Elements of Sonata Theory: Norms, Types, and Deformations in the Late-Eighteenth-Century Sonata

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Oxford University Press, Aug 31, 2006 - Music - 680 pages
Elements of Sonata Theory is a comprehensive, richly detailed rethinking of the basic principles of sonata form in the decades around 1800. This foundational study draws upon the joint strengths of current music history and music theory to outline a new, up-to-date paradigm for understanding the compositional choices found in the instrumental works of Haydn, Mozart, Beethoven, and their contemporaries: sonatas, chamber music, symphonies, overtures, and concertos. In so doing, it also lays out the indispensable groundwork for anyone wishing to confront the later adaptations and deformations of these basic structures in the nineteenth and earlier twentieth centuries. Combining insightful music analysis, contemporary genre theory, and provocative hermeneutic turns, the book brims over with original ideas, bold and fresh ways of awakening the potential meanings within a familiar musical repertory. Sonata Theory grasps individual compositions-and each of the individual moments within them-as creative dialogues with an implicit conceptual background of flexible, ever-changing historical norms and patterns. These norms may be recreated as constellations "compositional defaults," any of which, however, may be stretched, strained, or overridden altogether for individualized structural or expressive purposes. This book maps out the terrain of that conceptual background, against which what actually happens-or does not happen-in any given piece may be assessed and measured. The Elements guides the reader through the standard (and less-than-standard) formatting possibilities within each compositional space in sonata form, while also emphasizing the fundamental role played by processes of large-scale circularity, or "rotation," in the crucially important ordering of musical modules over an entire movement. The book also illuminates new ways of understanding codas and introductions, of confronting the generating processes of minor-mode sonatas, and of grasping the arcs of multimovement cycles as wholes. Its final chapters provide individual studies of alternative sonata types, including "binary" sonata structures, sonata-rondos, and the "first-movement form" of Mozart's concertos.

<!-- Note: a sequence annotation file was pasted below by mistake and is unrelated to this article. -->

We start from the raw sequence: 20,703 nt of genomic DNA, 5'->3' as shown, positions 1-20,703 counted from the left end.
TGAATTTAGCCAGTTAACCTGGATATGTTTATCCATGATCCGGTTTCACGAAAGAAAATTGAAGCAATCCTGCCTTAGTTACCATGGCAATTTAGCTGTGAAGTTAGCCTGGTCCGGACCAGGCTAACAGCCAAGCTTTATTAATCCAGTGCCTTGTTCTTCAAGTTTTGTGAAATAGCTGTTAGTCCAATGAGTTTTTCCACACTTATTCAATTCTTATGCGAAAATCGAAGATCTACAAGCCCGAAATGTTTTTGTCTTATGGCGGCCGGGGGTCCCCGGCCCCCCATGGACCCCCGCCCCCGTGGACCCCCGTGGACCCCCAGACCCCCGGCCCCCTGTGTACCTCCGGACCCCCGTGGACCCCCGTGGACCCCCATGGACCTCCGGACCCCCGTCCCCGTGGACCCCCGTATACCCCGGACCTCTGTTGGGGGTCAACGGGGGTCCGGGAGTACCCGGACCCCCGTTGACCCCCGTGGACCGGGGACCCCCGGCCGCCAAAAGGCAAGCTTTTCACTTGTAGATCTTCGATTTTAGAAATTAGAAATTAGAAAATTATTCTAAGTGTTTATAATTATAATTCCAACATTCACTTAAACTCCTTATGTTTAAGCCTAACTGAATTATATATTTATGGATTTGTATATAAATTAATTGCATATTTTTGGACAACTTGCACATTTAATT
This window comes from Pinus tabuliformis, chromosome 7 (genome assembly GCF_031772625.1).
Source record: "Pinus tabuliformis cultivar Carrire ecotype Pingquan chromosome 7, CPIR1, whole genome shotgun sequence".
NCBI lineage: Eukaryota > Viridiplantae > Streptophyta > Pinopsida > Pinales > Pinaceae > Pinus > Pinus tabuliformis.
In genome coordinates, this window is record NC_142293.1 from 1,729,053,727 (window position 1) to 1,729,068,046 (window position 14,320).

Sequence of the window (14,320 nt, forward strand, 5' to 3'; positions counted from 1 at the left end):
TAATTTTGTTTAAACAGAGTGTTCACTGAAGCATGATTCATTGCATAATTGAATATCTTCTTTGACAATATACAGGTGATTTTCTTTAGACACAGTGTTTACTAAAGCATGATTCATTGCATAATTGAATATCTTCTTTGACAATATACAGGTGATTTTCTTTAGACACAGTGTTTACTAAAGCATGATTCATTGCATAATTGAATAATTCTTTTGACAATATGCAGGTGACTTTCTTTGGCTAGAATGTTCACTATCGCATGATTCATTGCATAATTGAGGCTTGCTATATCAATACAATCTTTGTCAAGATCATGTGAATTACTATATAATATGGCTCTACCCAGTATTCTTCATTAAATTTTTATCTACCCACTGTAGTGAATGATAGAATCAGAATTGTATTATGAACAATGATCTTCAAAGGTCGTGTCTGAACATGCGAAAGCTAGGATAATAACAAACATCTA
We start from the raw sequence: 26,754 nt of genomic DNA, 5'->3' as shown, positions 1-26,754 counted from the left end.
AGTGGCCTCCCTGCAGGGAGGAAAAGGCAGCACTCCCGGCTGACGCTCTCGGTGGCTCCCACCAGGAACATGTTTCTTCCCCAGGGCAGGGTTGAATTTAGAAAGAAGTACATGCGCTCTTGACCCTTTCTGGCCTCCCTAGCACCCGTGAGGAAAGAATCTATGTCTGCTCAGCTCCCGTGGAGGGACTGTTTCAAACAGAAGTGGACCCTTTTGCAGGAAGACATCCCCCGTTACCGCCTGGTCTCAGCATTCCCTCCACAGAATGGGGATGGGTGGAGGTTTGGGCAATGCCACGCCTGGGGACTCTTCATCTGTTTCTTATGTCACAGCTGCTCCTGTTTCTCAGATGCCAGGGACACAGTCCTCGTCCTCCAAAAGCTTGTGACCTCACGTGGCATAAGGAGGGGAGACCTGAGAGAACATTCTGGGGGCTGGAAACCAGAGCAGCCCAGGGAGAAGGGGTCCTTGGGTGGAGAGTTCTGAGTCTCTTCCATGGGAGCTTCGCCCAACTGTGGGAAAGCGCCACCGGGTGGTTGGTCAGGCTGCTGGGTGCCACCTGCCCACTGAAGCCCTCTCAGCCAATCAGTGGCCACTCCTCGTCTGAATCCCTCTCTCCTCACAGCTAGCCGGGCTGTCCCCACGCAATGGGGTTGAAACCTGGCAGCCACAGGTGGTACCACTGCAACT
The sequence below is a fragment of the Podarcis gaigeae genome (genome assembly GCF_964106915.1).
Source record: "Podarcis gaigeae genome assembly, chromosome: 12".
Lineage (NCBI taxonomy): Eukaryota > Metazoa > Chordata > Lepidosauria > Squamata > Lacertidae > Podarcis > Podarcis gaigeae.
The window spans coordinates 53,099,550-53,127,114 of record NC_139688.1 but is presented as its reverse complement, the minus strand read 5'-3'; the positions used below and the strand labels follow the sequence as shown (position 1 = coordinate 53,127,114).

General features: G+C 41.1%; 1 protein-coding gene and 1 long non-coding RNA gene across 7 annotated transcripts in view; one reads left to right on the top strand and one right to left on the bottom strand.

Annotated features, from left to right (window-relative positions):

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Though it may well often be a case of 'old wine in new bottles', in past treatments those bottles were hidden in very dusty cellars. For depth (consideration of thousands of pieces) and clarity (concision and easy applicability) it is preferable to Rosen's famous pair, and concepts of medial caesura, deformations and rotational form are welcome relative newcomers. Even as an update alone, it is a worthwhile read and study aid: a work like this has been needed for some time! 

Contents

Contexts
3
Sonata Form as a Whole Foundational Considerations
14
The Medial Caesura and the TwoPart Exposition
23
The Continuous Exposition
51
The Primary Theme P
65
The Transition TR
93
The Secondary Theme S and Essential Expositional Closure EEC Initial Considerations
117
SComplications EEC Deferral and Apparent Double Medial Caesuras TMB
150
Sonata Types and the Type 1 Sonata
343
The Type 2 Sonata
353
Rondos and the Type 4 Sonata
388
The Type 5 Sonata Fundamentals
430
The Type 5 Sonata Mozarts Concertos R1 The Opening Ritornello
469
The Type 5 Sonata Mozarts Concertos Solo and Larger Expositions Solo 1 + Ritornello 2
496
The Type 5 Sonata Mozarts Concertos Development and Recapitulation From Solo 2 through Ritornello 4
563
Appendix 1 Some Grounding Principles of Sonata Theory
603

The Closing Zone C
180
The Development Developmental Space
195
The Recapitulation Recapitulatory Space Recapitulatory Rotation
231
NonNormative Openings of the Recapitulatory Rotation Alternatives and Deformations
255
Parageneric Spaces Coda and Introduction
281
Sonata Form in Minor Keys
306
The Three and FourMovement Sonata Cycle
318
Rotation and Deformation
611
Bibliography
623
Index of Names
633
Index of Works
639
Index of Concepts
649
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About the author (2006)

James Hepokoski is Professor of Music at Yale University. His research interests include nineteenth- and twentieth-century music, musical form, hermeneutics, and historiography. Warren Darcy is Professor of Music Theory at Oberlin College Conservatory. His book Wagner's Das Rheingold (Oxford, 1993) won the Society for Music Theory's Wallace Berry Award in 1995.

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